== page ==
It’s hard to imagine any music more reflective of this than Datamosh, an essentially content-free rap video in which Yung Jake digitally erodes the pixels that render his image while rapping about the, by now well-worn, digital-art technique. If it’s about anything, it’s about itself. Read more.
Lari Pittman: From a Late Western Impaerium at Regen Projects
Considered one of the most talented painters to emerge in L.A., Lari Pittman's complicated pictures reflect his rigorous training at Cal Arts in the l970's when the priority was post-studio, post conceptual art. Pittman himself talked at the Hammer Museum last week and made the distinction that his medium isn't paint, it is painting. That is, he is concerned with the long history of painting as a platform for conveying an individual point of view, returning painting to its polemical status. That is abundantly clear in what he calls "flying carpet" paintings at Regen Projects. They are history paintings with all the polymorphous diversity of contemporary life.
There are three paintings hanging together in the biggest gallery, each is 30-feet-long and ten-feet-high. Each has a single dominant color: red,green or blue. The predominantly blue canvas titled "Flying Carpet with a Waning Moon over a Violent Nation" is dominated by five powerful lenses trained on a distant target, the moon as it fades from full to crescent in successive stages. The view is a little blurry so you have to concentrate your focus, as though really looking though the site of a rifle which, in fact, each lens happens to be. These graphically dark circles are interspersed with hanging nooses, one of which holds a letter in strange illegible text. The anachronistic background of this ominous content is a feathery pattern of blue with red swirls. Or are they wounds?
All of this work -- dozens of smaller paintings and works on paper -- was completed since last Easter. Significant because shortly before that time, Pittman underwent an emergency operation to repair an intestinal rupture that was the result of being shot by a burglar at his home back in 1985. The pain brought back memories of the original incident and no small amount of irritation at the inability of this country to pass reasonable gun control laws. Pittman's work is not autobiographical but it is personal. Throughout his career, he has composed declarative paintings that reflect his beliefs and obsessions. Despite the complexity of his work, he does not make preparatory drawings but does write a list of the conditions affecting a painting like temperature, geography and smell. Such notions are structured together as patterns, graphics, floral motifs, decorative flourishes and shockingly erotic displays. Read more.
At an early age, Eric Johnson was shaped by his father's mastery in automotive body work to his bravado in pool, archery, marksmanship, and even poker. From his father, Eric learned how to use and make tools and achieve a craftsmanship in a wide variety of materials. As a young man, Eric was a promising pitcher and fencer. However, Eric's life took a dramatic turn when in his early twenties, while on vacation in Hawaii, he fell from a cliff and severely injured his neck. After rehabilitation, Eric eventually returned to making and studying art. Attending CalArts and UCIrvine, Eric mentored under significant west coast artists such as Craig Kauffman, Tony DeLap, and John Paul Jones. Eric lives with daily physical pain that he finds, is best eased, by making art not alone, but surrounded by friends and artists. Mentoring others in his studio eventually led to the community project "The Maize." These days Eric is working on a large-scale project and finalizing a six-year body of work dealing with the systems of binary stars and human relationships.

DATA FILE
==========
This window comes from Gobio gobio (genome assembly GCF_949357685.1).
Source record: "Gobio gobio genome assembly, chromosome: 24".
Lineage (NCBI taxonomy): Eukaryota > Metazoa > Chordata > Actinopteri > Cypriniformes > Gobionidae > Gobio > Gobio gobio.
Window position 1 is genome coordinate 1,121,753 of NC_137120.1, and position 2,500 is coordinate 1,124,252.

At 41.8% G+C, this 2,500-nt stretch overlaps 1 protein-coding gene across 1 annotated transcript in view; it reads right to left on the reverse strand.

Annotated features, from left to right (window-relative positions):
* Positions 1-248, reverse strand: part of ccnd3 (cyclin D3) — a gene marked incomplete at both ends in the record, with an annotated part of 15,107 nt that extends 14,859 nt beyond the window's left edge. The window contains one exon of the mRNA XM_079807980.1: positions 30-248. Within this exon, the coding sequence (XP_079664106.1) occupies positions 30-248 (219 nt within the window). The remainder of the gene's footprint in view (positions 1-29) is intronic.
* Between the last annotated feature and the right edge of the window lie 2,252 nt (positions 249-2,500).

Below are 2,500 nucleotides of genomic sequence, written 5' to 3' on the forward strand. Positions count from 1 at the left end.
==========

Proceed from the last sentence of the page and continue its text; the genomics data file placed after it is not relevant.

The photos below are of a piece called "The Maize." The piece stands 14 feet and is 8 feet in diameter. It consists of 378 individual, kernel-like pieces that were made over a three-year period that I called The Maize Project. I began the work in 2005 and it was first shown in 2008 at the Torrance Art Museum, Southern California.
The reason the work was a "project" was due to the way it was made. Over the three-year period of its construction, my family and I hosted what we called Pour Parties at my studio in San Pedro. At these parties, folks from all walks of life (from children, local friends and neighbors, to well-known artists like De Wain Valentine and Craig Kauffman) were invited to make a kernel. Read more.
Review: Morton Subotnick updates cosmic 'Silver Apples' at REDCAT
Equal part handcrafted, computer-aided sensory hallucination and concert, composer Morton Subotnick and visual artist Lillevan's performance at REDCAT, "From 'Silver Apples of the Moon' to 'A Sky of Cloudless Sulphur IV: Lucy,'" offered a mesmerizing reminder of the distances that both electronic music and video art have traveled over the last half-century.
The pair offered Subotnick's remix/reinterpretation of his influential recordings starting with "Silver Apples on the Moon," the landmark 1966-67 composition created for home stereo, and ending with "A Sky of Cloudless Sulphur" in 1978, all built with the aid of important early electronic devices, the most prominent of which was inventor Donald Buchla's "Buchla Box."
The set on Tuesday was, to be base, a total trip, featuring tones and visuals crafted for getting lost inside the head and experiencing a whole other reality. Read more.